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ICCAT Meeting Closes


EU - On Saturday 27 November the annual meeting of the International Commission for the Conservation of Atlantic Tunas (ICCAT) closed, with a precautionary total allowable catch (TAC) of 12,900 tonnes set.

"This year's meeting of the International Commission for the Conservation of Atlantic Tunas (ICCAT) has produced results which represent a step in the right direction for sustainable management of bluefin tuna and other species. This is important not just for ICCAT waters and stocks, but for fisheries management globally, and for the EU as a whole," said EU Commissioner Maria Damanaki.

"ICCAT has agreed on a reduction of the catches of bluefin tuna for the next year. Moreover, the new allocation key agreed has allowed the EU to maintain its share in the fishery, which is good news for our fishermen and industry, and reflects the leading role the EU has played towards the recovery of this stock.

"This year, ICCAT has also emphasised the importance of control and compliance procedures, which are crucial to our long-term success. The EU will continue to work with those countries that are not fully compliant to ensure that they fulfil their obligations.

"Our work does not end with this meeting, however. The EU will continue to work hard to ensure the long-term sustainability of bluefin tuna, sharks and all the other sensitive stocks managed by ICCAT," Ms Damanaki said.

The 12,900 quota will be reviewed again in 2012. This will give the fishery stability in the short term, while enhancing the chances of achieving a full recovery of the stock within the timeframe set.

The allocation key was slightly modified, by the transfer of quota from Algeria to Libya and Turkey. Turkey and Libya have also committed to much closer cooperation on inspection and monitoring. The EU quota remains unaltered.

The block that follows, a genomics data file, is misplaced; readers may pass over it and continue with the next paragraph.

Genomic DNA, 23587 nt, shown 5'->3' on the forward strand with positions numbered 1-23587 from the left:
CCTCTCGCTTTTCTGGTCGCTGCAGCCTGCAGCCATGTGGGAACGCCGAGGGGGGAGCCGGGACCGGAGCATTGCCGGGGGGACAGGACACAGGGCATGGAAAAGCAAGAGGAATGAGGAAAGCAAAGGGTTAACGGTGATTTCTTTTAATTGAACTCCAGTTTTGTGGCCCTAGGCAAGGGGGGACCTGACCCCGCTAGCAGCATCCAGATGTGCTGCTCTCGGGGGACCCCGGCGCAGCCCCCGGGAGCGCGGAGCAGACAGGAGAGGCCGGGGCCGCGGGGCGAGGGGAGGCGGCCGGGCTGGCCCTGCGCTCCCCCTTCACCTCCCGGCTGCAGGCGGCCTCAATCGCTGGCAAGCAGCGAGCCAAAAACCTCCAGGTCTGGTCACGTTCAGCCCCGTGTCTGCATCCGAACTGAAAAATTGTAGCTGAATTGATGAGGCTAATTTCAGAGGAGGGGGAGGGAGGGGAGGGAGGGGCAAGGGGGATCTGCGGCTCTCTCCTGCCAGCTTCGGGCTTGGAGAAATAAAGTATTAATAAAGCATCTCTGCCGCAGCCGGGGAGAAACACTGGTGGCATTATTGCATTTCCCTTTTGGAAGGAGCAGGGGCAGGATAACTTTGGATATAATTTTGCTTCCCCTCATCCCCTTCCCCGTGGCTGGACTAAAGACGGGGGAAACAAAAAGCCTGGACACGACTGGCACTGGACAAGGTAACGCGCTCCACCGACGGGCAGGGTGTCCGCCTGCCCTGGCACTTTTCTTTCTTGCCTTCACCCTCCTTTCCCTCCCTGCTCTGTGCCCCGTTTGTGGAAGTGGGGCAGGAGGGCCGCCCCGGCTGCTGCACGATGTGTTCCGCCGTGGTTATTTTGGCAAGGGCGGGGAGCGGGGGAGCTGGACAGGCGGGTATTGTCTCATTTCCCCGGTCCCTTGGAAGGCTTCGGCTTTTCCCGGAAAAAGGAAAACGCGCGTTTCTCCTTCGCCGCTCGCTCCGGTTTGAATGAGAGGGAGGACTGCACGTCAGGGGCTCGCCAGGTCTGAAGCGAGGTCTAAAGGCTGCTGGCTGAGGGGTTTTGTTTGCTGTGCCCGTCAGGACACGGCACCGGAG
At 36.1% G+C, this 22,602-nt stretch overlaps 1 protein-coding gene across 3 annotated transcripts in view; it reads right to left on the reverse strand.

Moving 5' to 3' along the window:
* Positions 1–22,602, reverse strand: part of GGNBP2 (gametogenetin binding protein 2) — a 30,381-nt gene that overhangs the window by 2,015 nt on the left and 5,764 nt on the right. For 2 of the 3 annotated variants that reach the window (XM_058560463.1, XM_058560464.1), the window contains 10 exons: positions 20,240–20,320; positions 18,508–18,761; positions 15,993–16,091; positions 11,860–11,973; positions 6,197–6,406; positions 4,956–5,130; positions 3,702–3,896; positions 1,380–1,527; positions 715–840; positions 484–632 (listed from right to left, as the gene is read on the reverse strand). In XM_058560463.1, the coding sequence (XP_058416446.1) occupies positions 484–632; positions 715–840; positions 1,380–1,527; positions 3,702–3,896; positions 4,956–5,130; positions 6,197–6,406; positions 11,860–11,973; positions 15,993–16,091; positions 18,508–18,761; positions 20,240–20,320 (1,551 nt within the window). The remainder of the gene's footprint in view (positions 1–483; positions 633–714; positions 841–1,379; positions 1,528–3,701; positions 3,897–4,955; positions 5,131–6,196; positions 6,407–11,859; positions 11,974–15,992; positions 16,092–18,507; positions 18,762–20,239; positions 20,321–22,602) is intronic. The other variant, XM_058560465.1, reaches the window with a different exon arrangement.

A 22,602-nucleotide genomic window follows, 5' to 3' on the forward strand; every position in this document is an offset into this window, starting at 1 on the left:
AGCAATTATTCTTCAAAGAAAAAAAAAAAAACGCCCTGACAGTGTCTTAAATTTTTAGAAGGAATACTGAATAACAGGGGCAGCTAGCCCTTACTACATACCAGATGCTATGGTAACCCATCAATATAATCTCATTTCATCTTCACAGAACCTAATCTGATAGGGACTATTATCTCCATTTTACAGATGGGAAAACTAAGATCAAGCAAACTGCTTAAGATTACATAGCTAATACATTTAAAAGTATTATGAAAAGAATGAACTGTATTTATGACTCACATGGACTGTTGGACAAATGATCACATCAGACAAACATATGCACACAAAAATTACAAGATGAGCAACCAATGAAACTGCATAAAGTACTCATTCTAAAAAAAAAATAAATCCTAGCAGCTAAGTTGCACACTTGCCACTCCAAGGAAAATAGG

The control provisions of the BFT recovery plan were significantly strengthened, in order to close loopholes and tighten procedures even further. With one small exception, Joint Fishing Operations are now prohibited; VMS data must now be transmitted continuously throughout the fishing campaign, even when vessels are in port; and observers are mandatory on tugs, and on purse seiners below 20 metres in length, which were previously exempt.

An EU-proposed recommendation on electronic catch documents for bluefin was also adopted, which will considerably simplify control and traceability in this fishery.

There is no change in the EU Payback schedule that was agreed in Marrakesh.

Lack of significant progress on swordfish stocks and other tuna species, in particular bigeye tuna, illustrates how bluefin tuna continues to drain the attention and energy of ICCAT, leading to a neglect of equally or even more serious conservation and compliance issues elsewhere.

The Commission particularly regrets that other ICCAT members did not support the introduction of meaningful control and implementation measures as part of its proposal to extend the time-area closure for bigeye tuna in the Gulf of Guinea. The Commission therefore decided to go for a limited rollover of current measures instead, with the intention of coming back strongly on this issue next year.

The Commission hopes that with stable, science-based measures on bluefin in place for the next years, it will now be possible to refocus ICCAT's attention on the many other stocks which it has under its care, and that we will be able to achieve for them a similar degree of precautionary management and effective control and monitoring.